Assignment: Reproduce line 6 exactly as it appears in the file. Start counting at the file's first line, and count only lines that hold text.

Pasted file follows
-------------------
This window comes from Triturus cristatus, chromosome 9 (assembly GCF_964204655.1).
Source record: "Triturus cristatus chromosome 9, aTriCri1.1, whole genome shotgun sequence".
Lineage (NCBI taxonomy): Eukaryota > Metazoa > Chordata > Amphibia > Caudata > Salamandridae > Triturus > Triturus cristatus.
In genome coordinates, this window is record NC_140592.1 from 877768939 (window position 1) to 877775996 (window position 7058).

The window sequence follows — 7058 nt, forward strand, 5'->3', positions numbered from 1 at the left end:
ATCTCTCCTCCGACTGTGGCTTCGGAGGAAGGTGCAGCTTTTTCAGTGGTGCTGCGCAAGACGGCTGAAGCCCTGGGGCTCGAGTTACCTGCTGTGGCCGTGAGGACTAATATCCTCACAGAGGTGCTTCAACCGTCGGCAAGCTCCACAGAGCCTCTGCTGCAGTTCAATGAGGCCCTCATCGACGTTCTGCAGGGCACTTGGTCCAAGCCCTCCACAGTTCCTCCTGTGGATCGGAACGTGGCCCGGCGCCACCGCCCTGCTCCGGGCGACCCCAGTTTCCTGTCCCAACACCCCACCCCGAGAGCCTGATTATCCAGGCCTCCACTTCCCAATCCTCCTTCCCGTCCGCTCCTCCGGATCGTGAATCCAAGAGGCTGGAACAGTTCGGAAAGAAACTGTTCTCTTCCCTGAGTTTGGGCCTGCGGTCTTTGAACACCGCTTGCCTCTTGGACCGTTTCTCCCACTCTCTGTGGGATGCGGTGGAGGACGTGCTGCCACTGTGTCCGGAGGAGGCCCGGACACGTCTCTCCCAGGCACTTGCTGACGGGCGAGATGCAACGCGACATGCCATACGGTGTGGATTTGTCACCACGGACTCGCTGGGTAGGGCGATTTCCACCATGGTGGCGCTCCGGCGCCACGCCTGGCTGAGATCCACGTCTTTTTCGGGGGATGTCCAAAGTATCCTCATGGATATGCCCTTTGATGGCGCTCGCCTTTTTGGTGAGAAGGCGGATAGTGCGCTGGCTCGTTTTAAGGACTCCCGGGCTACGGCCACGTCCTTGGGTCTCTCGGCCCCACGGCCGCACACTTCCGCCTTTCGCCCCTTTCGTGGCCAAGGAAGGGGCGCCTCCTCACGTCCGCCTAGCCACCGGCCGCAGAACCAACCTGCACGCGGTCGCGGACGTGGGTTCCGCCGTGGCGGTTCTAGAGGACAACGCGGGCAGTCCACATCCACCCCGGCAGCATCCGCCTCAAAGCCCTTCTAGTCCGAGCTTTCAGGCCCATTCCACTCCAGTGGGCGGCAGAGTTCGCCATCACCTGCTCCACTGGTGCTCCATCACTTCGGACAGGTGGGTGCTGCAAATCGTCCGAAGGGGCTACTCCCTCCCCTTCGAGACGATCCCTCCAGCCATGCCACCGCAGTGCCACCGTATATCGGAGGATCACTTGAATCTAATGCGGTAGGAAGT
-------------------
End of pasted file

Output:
ATCTCTCCTCCGACTGTGGCTTCGGAGGAAGGTGCAGCTTTTTCAGTGGTGCTGCGCAAGACGGCTGAAGCCCTGGGGCTCGAGTTACCTGCTGTGGCCGTGAGGACTAATATCCTCACAGAGGTGCTTCAACCGTCGGCAAGCTCCACAGAGCCTCTGCTGCAGTTCAATGAGGCCCTCATCGACGTTCTGCAGGGCACTTGGTCCAAGCCCTCCACAGTTCCTCCTGTGGATCGGAACGTGGCCCGGCGCCACCGCCCTGCTCCGGGCGACCCCAGTTTCCTGTCCCAACACCCCACCCCGAGAGCCTGATTATCCAGGCCTCCACTTCCCAATCCTCCTTCCCGTCCGCTCCTCCGGATCGTGAATCCAAGAGGCTGGAACAGTTCGGAAAGAAACTGTTCTCTTCCCTGAGTTTGGGCCTGCGGTCTTTGAACACCGCTTGCCTCTTGGACCGTTTCTCCCACTCTCTGTGGGATGCGGTGGAGGACGTGCTGCCACTGTGTCCGGAGGAGGCCCGGACACGTCTCTCCCAGGCACTTGCTGACGGGCGAGATGCAACGCGACATGCCATACGGTGTGGATTTGTCACCACGGACTCGCTGGGTAGGGCGATTTCCACCATGGTGGCGCTCCGGCGCCACGCCTGGCTGAGATCCACGTCTTTTTCGGGGGATGTCCAAAGTATCCTCATGGATATGCCCTTTGATGGCGCTCGCCTTTTTGGTGAGAAGGCGGATAGTGCGCTGGCTCGTTTTAAGGACTCCCGGGCTACGGCCACGTCCTTGGGTCTCTCGGCCCCACGGCCGCACACTTCCGCCTTTCGCCCCTTTCGTGGCCAAGGAAGGGGCGCCTCCTCACGTCCGCCTAGCCACCGGCCGCAGAACCAACCTGCACGCGGTCGCGGACGTGGGTTCCGCCGTGGCGGTTCTAGAGGACAACGCGGGCAGTCCACATCCACCCCGGCAGCATCCGCCTCAAAGCCCTTCTAGTCCGAGCTTTCAGGCCCATTCCACTCCAGTGGGCGGCAGAGTTCGCCATCACCTGCTCCACTGGTGCTCCATCACTTCGGACAGGTGGGTGCTGCAAATCGTCCGAAGGGGCTACTCCCTCCCCTTCGAGACGATCCCTCCAGCCATGCCACCGCAGTGCCACCGTATATCGGAGGATCACTTGAATCTAATGCGGTAGGAAGT